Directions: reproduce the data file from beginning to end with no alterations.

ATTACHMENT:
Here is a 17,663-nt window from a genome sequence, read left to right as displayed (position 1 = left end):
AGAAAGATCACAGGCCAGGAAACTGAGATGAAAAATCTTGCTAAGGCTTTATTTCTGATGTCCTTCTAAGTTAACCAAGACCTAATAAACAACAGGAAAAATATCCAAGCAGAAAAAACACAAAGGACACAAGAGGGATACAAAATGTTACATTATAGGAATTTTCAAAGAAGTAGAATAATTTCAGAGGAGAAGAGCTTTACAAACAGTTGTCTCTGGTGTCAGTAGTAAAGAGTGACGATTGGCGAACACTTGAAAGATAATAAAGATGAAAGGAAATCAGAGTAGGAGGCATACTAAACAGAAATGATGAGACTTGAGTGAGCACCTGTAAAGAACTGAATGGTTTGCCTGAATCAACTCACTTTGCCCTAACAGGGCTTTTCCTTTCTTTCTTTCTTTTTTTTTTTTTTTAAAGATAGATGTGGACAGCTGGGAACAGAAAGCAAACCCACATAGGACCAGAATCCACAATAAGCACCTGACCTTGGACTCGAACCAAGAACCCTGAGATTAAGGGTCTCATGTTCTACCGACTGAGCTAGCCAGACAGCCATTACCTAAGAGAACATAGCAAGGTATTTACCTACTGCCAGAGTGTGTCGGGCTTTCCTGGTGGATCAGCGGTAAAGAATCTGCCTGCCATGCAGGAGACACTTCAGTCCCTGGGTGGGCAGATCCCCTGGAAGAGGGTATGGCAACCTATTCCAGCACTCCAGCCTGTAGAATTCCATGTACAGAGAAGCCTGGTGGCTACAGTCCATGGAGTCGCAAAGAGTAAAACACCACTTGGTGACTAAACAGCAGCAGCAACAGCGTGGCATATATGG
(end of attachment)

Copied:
Here is a 17,663-nt window from a genome sequence, read left to right as displayed (position 1 = left end):
AGAAAGATCACAGGCCAGGAAACTGAGATGAAAAATCTTGCTAAGGCTTTATTTCTGATGTCCTTCTAAGTTAACCAAGACCTAATAAACAACAGGAAAAATATCCAAGCAGAAAAAACACAAAGGACACAAGAGGGATACAAAATGTTACATTATAGGAATTTTCAAAGAAGTAGAATAATTTCAGAGGAGAAGAGCTTTACAAACAGTTGTCTCTGGTGTCAGTAGTAAAGAGTGACGATTGGCGAACACTTGAAAGATAATAAAGATGAAAGGAAATCAGAGTAGGAGGCATACTAAACAGAAATGATGAGACTTGAGTGAGCACCTGTAAAGAACTGAATGGTTTGCCTGAATCAACTCACTTTGCCCTAACAGGGCTTTTCCTTTCTTTCTTTCTTTTTTTTTTTTTTTAAAGATAGATGTGGACAGCTGGGAACAGAAAGCAAACCCACATAGGACCAGAATCCACAATAAGCACCTGACCTTGGACTCGAACCAAGAACCCTGAGATTAAGGGTCTCATGTTCTACCGACTGAGCTAGCCAGACAGCCATTACCTAAGAGAACATAGCAAGGTATTTACCTACTGCCAGAGTGTGTCGGGCTTTCCTGGTGGATCAGCGGTAAAGAATCTGCCTGCCATGCAGGAGACACTTCAGTCCCTGGGTGGGCAGATCCCCTGGAAGAGGGTATGGCAACCTATTCCAGCACTCCAGCCTGTAGAATTCCATGTACAGAGAAGCCTGGTGGCTACAGTCCATGGAGTCGCAAAGAGTAAAACACCACTTGGTGACTAAACAGCAGCAGCAACAGCGTGGCATATATGG